Chasing Utopia

In short, co-ops, once an integral part of radical political movements, are now largely integrated into the capitalist order. They may lobby for particular changes, but they no longer mobilize alongside those fighting capitalism.

Instead, the main interest of co-op members is generally no more radical than getting a higher selling price or lower buying price in the market — nothing to scoff at, but also nothing to make capitalists sweat.

Even with these shortcomings, takeovers and co-ops do have some positive strategic attributes. The enthusiasm for employee stock-ownership plans, in contrast, is downright puzzling. Under ESOPs, workers are partially compensated through company shares that are held in trust until they retire or leave. A notable proponent, Alperovitz concedes that ESOPs are far from perfect but still cites them as evidence of “evolutionary reconstruction” in the advance of democracy.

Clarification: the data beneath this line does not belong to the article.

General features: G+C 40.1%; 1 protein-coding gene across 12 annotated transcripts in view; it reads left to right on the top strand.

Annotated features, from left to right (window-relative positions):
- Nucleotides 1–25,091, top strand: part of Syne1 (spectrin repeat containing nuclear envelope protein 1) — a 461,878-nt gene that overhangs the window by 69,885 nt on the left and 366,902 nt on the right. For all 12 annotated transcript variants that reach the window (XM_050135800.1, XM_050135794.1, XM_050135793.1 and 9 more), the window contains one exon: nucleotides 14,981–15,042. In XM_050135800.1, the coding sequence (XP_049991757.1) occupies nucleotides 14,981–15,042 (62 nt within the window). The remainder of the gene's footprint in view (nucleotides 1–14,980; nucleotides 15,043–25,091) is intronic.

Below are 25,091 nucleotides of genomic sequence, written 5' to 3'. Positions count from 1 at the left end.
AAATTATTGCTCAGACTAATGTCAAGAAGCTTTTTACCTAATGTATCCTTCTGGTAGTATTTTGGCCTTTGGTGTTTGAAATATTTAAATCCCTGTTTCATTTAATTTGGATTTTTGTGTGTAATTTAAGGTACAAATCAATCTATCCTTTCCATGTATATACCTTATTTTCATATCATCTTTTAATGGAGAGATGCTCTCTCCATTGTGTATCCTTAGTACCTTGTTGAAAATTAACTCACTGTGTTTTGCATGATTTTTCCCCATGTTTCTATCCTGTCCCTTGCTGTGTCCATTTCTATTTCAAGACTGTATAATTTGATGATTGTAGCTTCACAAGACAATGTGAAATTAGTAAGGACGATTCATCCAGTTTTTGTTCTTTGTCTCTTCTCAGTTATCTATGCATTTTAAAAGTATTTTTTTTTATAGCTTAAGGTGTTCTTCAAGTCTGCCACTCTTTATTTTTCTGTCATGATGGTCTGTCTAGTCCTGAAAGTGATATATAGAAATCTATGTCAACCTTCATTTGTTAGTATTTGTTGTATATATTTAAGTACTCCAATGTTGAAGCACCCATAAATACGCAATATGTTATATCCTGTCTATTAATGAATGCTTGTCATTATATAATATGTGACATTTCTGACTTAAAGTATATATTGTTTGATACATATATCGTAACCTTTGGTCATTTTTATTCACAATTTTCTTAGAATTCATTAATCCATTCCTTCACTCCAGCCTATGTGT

Yet ESOPs were introduced to undermine workplace democracy and worker power, not enhance it. Corporations like Proctor and Gamble, IBM, Coca-Cola, and UPS chose employee stock-ownership plans for the tax breaks and to help keep unions out (or at least limit their mobilization against wage or benefit concessions by offering a partial “offset”).

Read the full article at Jacobin

 

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